Kahr Arms, which has been in business since 1993, introduced its Value Series pistols in 2005 after establishing a fine reputation for producing quality-made, rugged, reliable, steel-frame and polymer-frame pistols that certainly were well worth the money. But the firm realized that not everybody wanted to pay the premium prices, which its bread-and-butter pistols cost at that time. The company made some changes to those premium guns in order to bring the cost down. Now for 2017 Kahr has given the Value Series pistols a new look. Before I detail the new 2017 guns, here’s a brief description of how all Kahr pistols operate and some notes on how the Value Series pistols differ from the premium pistols.
How a Kahr Pistol Operates
The Value Series pistols operate the same way as the premium pistols. They are some of the most user-friendly DAO pistols out there. The trigger stroke is smooth, light, and stage-free. In fact, the great trigger pulls are one of the features that make Kahr pistols—premium and Value Series—so popular. Kahr accomplishes this by means of a system in which a trigger stroke of approximately 0.7 inch rotates a cam that unlocks the spring-loaded striker safety, withdraws and moves the striker to the fullcock position, and then releases the striker to fire the pistol.
There are no external safeties on Kahr pistols. Instead there is an internal striker block that immobilizes the partially cocked striker from any movement until it is deactivated by squeezing the trigger through a complete stroke. Because there are no external safeties, Kahr pistols have a snag-free exterior, which, obviously, is great for guns primarily intended for legal concealed carry. I’ll note here that the sample pistols I used for this report do not have magazine disconnect safeties, either. In other words, they will fire with the magazines out.
Here’s the sequence of operation. Upon firing, the slide moves rearward, and a cam on the barrel lug pulls the barrel down and unlocks it from the slide. The slide continues rearward and extracts and ejects the spent case. The recoil spring, which is located on a full-length guide rod under the barrel, pushes the slide forward, which strips a fresh round from the magazine and chambers it. As the slide goes into battery, the barrel and slide are locked together by the barrel hood moving up into the ejection port.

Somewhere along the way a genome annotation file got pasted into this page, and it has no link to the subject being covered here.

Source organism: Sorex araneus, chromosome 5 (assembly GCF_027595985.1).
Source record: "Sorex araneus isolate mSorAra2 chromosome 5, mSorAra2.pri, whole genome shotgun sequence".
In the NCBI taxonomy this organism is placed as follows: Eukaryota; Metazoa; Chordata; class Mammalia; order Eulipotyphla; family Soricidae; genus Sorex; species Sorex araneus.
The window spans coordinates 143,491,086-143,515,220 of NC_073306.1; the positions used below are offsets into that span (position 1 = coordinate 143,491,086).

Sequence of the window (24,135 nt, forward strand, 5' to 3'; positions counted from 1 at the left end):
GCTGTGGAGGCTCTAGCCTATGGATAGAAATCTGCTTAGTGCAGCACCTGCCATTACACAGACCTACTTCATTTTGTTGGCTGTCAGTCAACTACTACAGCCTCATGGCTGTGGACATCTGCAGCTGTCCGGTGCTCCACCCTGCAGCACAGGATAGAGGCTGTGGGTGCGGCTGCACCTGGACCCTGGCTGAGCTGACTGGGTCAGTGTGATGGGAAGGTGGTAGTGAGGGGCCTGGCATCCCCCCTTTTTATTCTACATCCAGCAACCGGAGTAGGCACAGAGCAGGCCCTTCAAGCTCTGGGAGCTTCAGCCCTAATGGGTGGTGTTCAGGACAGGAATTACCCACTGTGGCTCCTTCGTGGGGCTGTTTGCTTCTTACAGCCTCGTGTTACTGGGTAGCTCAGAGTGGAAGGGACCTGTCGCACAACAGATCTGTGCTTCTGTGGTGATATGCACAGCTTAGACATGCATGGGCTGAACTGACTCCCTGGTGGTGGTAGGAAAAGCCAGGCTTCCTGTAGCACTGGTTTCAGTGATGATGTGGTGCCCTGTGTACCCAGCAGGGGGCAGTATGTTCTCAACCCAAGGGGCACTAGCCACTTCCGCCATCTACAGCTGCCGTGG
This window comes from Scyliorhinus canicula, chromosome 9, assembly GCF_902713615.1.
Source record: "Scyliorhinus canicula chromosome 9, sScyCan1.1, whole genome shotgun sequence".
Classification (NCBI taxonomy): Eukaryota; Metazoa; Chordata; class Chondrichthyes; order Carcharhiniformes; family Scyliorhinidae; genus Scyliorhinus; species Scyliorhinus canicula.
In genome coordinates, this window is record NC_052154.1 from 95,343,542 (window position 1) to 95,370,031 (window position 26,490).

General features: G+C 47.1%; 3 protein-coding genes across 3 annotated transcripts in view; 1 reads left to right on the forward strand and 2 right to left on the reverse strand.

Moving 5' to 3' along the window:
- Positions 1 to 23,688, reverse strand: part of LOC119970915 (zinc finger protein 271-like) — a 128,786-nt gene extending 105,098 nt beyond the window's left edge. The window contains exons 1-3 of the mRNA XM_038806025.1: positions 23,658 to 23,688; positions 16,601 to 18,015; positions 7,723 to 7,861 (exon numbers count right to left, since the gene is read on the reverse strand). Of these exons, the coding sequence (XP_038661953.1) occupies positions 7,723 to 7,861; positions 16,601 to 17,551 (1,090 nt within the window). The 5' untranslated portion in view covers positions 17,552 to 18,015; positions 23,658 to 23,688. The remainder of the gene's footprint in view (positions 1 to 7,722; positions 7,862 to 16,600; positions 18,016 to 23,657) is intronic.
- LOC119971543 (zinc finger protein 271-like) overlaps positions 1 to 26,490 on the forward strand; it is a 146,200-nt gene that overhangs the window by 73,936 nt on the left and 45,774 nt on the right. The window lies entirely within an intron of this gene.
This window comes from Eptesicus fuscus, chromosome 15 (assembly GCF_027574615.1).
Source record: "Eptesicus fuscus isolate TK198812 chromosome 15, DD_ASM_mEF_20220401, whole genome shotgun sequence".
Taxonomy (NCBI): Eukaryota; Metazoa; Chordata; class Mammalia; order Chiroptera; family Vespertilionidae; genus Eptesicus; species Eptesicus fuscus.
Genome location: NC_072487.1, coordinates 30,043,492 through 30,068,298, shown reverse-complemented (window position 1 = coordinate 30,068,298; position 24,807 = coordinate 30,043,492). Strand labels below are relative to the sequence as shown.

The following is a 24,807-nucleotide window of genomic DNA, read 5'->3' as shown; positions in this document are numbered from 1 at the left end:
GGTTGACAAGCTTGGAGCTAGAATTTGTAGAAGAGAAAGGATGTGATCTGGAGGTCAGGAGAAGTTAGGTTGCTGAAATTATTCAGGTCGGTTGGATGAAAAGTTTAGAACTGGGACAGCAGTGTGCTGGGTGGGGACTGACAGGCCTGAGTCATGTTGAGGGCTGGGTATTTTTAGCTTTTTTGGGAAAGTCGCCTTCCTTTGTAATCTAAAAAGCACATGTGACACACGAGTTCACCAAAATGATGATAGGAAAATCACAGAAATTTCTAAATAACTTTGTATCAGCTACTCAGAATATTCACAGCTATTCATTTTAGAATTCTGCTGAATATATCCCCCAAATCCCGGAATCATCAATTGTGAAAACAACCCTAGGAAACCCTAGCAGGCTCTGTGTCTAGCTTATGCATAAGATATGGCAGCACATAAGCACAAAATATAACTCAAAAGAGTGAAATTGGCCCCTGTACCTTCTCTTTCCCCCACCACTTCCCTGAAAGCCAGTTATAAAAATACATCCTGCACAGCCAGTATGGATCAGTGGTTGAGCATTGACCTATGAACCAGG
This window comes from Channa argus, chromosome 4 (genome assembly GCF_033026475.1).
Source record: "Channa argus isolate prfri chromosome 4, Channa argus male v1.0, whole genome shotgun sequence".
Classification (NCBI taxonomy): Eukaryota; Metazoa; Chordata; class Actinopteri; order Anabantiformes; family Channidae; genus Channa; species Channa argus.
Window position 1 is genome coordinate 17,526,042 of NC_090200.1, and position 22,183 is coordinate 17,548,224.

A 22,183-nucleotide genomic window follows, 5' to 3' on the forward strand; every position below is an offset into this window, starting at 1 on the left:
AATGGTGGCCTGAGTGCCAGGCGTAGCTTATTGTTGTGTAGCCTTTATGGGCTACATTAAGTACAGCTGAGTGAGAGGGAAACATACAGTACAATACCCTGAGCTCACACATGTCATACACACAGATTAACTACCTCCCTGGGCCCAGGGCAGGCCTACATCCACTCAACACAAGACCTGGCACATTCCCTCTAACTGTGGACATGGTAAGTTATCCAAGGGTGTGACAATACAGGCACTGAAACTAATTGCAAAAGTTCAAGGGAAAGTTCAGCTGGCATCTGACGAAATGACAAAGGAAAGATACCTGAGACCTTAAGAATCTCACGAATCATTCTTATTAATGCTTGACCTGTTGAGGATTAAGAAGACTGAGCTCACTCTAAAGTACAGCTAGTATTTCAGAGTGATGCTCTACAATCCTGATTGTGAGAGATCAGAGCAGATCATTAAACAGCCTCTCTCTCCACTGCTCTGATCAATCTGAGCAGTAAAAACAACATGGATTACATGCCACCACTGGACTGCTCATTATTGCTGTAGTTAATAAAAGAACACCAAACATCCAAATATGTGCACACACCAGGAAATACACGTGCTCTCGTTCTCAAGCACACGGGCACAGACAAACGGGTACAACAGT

Kahr pistols use an offset barrel with the trigger mechanism beside it, instead of under it, and the design allows the frame to have a high grip close to the centerline of the bore. Having a grip close to the center of the bore provides enhanced recoil control and also reduces muzzle flip and felt recoil.
Another nice touch is the self-cleaning extractor, which forces powder residue away from the extractor, preventing fouling from building up. The extractor design also limits movement, reducing the possibility of failure to extract.
The Value Series pistols have polymer frames like many of the company’s premium pistols. Kahr introduced its first polymer-frame pistol, the premium P9, in 1999. The P9 was soon followed by the .40-caliber P40 and P40 Covert pistols. The smaller PM9 was introduced in 2003, and it was followed a year later by the full-size TP9 and three years later the TP40. The P380, chambered for .380 Auto, was introduced in 2010.
The Value Series pistols, all designated by CM, CT, or CW prefixes, were, as I said earlier, introduced in 2005. The CW9 was the first, the CM9 came later in 2011, and the CT9 was announced in 2014. Today, in addition to the CW9 and CM9 models reviewed here, there are CM40, CM45, CT380, CT9, CT40, CT45, CW380, CW40, and CW45 models. The CT models have 4.0-inch barrels in either 9mm, .40 S&W, or .45 ACP caliber. The CT380 has a 3.0-inch barrel.
The Value Series Difference
While they appear almost identical to their premium counterparts and use the same textured polymer frames, the Value Series pistols are intended as economy models and can cost as much as $400 or so less than the top-of-the-line premium models. To accomplish that, Kahr made some significant changes to them. For example, to keep within cost guidelines, the exterior of the Value Series slide has fewer machining operations than the slide of the P Series. As a result, the Value Series slide has a more slab-sided appearance. Also, the front sight is pinned in place rather than set into a dovetail cut as on the P Series. There are also fewer markings on the Value Series slide, and they are rollmarked rather than engraved as on the P Series.
The Value Series slide stop is produced by a metal-injection-molding process, whereas the P Series slide stop is machined. And the Value Series barrel has conventional rifling, whereas the P Series barrel features polygonal rifling. Also, Value Series pistols are shipped with one magazine, whereas the P Series pistols come with three.
The New-for-2017 CM9 & CW9